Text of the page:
Speaking to the left-leaning magazine the New Statesman, Lord Sacks, former Chief Rabbi, called Jeremy Corbyn an anti-Semite.
That’s stating the blindingly obvious, but no one can make startlingly original observations all the time. Repetition, after all, is the mother of all learning, and it’s about time people learned what a hideous creature the Trotskyist Labour leader is.
But then Lord Sacks undid his good work by equating Corbyn’s disgusting, spittle-spitting harangue with Enoch Powell’s 1968 speech.
Characteristically, Lord Sacks followed the good leftie tradition of referring to that oration as the ‘Rivers of Blood’ speech.
Powell spoke of the dangerously divisive potential of mass immigration of cultural aliens. Being a classically educated man, he quoted a passage from the Aeneid in which Virgil prophesied a civil war and “the river Tiber foaming with blood”.
Of course, the left throughout the West sees itself as a sort of foster father who owes unlimited loving care to his ward, the whole Third World. The underlying emotion isn’t so much affection for other civilisations as detestation of their own.
It’s the wolf of hatred in the sheep’s clothing of love.
They usually express that animus as opposition to ‘the establishment’, refusing to acknowledge that it’s they themselves who’ve become the establishment. Iconoclasm lives long after all icons have been smashed.
What the lefties see in their crosshairs is traditional Western civilisation, and they correctly sense that a huge influx of people at best indifferent to it can be the bullet that brings the enemy down.
Like all destructive leftie ideas, this one has been elevated to the level of a piety. Those who disagree are thus seen not as interlocutors, nor even as opponents in a debate, but as infidels and therefore foes.
Powell was the first prominent politician who refused to profess that faith. Instead he showed it for the awful cult it really is, which earned him the undying hatred of true believers, of whom Lord Sacks is evidently one. This is what he said:
“The recently disclosed remarks by Jeremy Corbyn are the most offensive statement made by a senior British politician since Enoch Powell’s 1968 ‘Rivers of Blood’ speech. It was divisive, hateful and like Powell’s speech it undermines the existence of an entire group of British citizens by depicting them as essentially alien.”
With all respect due His Lordship, he’s talking through his hat, and I take pride in using the more polite version of this idiom.
Corbyn, who has never seen a Muslim terrorist he couldn’t love, nor an Israeli he couldn’t hate, has made dozens of statements that even his close allies construe as anti-Semitic.
Simply criticising Israel doesn’t earn that distinction by itself: as all political entities, Israel is open even to bitter criticism. I know quite a few Jews, and gentiles who don’t have an anti-Semitic bone in their bodies, who have severe reservations about some of Israel’s policies.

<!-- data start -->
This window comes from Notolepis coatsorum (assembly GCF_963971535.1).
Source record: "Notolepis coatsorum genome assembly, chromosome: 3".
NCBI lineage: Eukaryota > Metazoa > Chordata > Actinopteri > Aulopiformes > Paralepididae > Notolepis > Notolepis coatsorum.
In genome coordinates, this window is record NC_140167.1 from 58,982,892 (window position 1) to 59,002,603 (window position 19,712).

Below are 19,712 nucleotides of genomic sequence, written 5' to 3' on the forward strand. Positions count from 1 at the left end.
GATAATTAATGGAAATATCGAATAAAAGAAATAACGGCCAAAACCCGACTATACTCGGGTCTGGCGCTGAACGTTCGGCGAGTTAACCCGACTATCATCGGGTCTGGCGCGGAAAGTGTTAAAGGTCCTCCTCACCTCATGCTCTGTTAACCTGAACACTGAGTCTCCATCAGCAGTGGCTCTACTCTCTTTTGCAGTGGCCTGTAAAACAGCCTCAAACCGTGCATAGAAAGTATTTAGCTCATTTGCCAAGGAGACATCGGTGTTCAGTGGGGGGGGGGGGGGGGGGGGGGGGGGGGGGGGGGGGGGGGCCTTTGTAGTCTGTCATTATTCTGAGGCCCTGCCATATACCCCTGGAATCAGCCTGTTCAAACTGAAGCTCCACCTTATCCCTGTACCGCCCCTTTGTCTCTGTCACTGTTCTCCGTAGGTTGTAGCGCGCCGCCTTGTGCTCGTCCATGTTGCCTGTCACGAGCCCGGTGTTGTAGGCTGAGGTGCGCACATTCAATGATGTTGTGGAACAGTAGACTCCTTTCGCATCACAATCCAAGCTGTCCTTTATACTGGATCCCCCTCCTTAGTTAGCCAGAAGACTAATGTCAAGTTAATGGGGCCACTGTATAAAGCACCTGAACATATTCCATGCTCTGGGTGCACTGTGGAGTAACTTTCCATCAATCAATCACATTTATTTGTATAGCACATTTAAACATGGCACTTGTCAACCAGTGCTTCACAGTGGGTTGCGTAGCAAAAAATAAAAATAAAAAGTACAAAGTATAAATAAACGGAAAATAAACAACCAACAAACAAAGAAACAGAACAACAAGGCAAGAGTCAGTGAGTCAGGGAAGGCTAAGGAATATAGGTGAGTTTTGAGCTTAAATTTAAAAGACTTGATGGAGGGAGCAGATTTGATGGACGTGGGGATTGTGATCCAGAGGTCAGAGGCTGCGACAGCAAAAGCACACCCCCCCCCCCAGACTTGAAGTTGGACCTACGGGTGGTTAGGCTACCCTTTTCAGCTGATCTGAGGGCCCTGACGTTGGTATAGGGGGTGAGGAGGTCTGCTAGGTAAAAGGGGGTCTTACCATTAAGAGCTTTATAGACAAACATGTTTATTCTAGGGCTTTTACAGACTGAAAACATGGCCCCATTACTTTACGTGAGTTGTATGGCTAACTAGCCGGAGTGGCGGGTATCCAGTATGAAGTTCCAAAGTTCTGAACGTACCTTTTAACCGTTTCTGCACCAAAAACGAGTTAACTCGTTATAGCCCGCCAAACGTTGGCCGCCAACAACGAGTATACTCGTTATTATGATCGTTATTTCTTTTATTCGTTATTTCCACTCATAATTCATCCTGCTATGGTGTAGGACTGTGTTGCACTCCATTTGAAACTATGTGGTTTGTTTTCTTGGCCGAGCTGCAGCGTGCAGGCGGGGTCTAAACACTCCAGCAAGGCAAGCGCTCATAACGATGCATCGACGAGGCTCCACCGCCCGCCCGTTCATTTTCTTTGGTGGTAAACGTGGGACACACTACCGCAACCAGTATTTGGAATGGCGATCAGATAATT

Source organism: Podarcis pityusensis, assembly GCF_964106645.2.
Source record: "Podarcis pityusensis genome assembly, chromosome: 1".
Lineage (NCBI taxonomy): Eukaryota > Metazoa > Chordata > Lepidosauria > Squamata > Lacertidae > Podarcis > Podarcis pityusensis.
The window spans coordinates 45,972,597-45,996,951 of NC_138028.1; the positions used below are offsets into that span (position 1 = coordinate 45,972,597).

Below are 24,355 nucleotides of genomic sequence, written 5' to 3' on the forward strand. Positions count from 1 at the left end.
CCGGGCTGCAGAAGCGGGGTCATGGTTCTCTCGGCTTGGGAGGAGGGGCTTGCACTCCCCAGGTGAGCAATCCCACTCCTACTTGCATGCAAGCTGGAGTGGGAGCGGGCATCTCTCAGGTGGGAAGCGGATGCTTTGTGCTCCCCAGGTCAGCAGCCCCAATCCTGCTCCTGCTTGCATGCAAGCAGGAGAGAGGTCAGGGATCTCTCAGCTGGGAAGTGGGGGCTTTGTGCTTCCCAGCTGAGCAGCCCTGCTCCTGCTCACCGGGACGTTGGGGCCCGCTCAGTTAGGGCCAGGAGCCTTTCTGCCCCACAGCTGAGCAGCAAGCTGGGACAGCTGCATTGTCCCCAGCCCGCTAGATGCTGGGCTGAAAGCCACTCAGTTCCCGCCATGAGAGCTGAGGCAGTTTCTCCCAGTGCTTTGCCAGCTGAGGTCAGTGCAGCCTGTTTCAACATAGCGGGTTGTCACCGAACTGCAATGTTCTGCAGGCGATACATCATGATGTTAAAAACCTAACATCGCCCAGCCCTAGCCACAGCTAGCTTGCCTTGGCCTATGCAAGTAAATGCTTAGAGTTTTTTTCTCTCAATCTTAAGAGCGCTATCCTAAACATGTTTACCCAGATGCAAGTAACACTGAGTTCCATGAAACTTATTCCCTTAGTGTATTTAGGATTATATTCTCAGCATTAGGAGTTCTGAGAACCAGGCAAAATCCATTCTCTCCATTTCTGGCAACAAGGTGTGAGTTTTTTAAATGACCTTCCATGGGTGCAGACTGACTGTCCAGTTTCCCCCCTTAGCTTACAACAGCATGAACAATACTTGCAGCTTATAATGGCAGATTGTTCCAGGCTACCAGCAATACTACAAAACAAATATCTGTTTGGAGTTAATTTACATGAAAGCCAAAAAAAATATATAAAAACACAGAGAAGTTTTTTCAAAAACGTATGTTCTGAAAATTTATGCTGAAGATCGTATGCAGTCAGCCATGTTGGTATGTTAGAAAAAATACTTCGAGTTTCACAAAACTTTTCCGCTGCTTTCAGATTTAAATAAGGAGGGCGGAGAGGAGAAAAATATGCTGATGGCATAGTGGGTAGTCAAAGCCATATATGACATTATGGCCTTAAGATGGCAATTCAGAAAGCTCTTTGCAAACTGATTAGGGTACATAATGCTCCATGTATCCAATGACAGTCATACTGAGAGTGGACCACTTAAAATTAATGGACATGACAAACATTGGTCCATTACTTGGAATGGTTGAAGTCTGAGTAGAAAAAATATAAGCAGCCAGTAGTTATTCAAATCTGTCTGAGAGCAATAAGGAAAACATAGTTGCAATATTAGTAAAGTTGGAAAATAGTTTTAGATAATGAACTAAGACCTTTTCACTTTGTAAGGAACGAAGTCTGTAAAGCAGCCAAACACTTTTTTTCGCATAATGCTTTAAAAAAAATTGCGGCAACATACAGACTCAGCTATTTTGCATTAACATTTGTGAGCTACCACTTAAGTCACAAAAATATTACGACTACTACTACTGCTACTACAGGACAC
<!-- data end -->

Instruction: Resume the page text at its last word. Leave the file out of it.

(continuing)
But they understand and carefully observe the distinction between Israelis, Zionists and Jews. People who, like Corbyn, see those words as fully synonymous are always, without a single exception, anti-Semites.
The specific remarks that angered Lord Sacks this time were patently ridiculous and demonstrably untrue. Jews, said Corbyn, may be born in Britain and yet fail to understand British irony.
Anyone who has ever talked to a British (or just about any other) Jew for five minutes will know that Corbyn’s statement has no basis in fact. Hence it was dictated by blind hatred, or some other equally despicable emotion.
For the comparison between Corbyn’s invective and Powell’s speech to mean anything other than reaffirmation of a piety, Lord Sacks ought to be able to show that now, 50 years after the Virgil quote, there exists no group of British citizens that is “essentially alien”.
Alas, he won’t be able to do that. Whole Muslim communities in most British cities, especially up North, aren’t just ‘essentially alien’ but aggressively hostile to Britain.
When on 7 July, 2005, Muslim suicide bombers targeted the London transport system for attacks in which 58 people were killed and more than 700 injured, thousands of British Muslims, most of them born in this country, danced in the streets with unbridled joy.
To give them credit, they eschew parochialism and react with the same exuberance to similar atrocities committed in France, the US or elsewhere in the West.
To give them even more credit, many of them practise what they preach by themselves becoming suicide bombers or, if they fancy marginally longer careers, ISIS militants.
Whole areas of Britain are governed by Sharia law; children – native-born Britons! – go to Islamic schools, where they are taught that all whites are racists.
Many of them don’t ever realise that Britain isn’t a Muslim country quite yet. All they know is Islam, and they have no white friends or classmates.
They go with their parents to mosques and Islamic Centres, where they are indoctrinated in the jihadist, which is to say anti-British, ideology – with no cultural counterweight on offer.
Therefore, while Corbyn’s musings were nothing but a vile diatribe, Powell’s speech was prophecy. Moreover, it was a prophecy that has come true already or at least shows every sign of doing so in the near future.
True, the River Thames isn’t yet foaming with blood, but one has to be an inveterate optimist to deny that such a development is possible.
When millions of people hate the country of their birth and are prepared to undermine it by every means possible, a civil war isn’t just possible but likely. All it takes is for the concentration of aliens to reach a certain critical mass, beyond which an explosion is unavoidable.
Oh well, there I go again, arguing with lefties against my better judgement. That never works: one does all the thinking, and they make all the noise.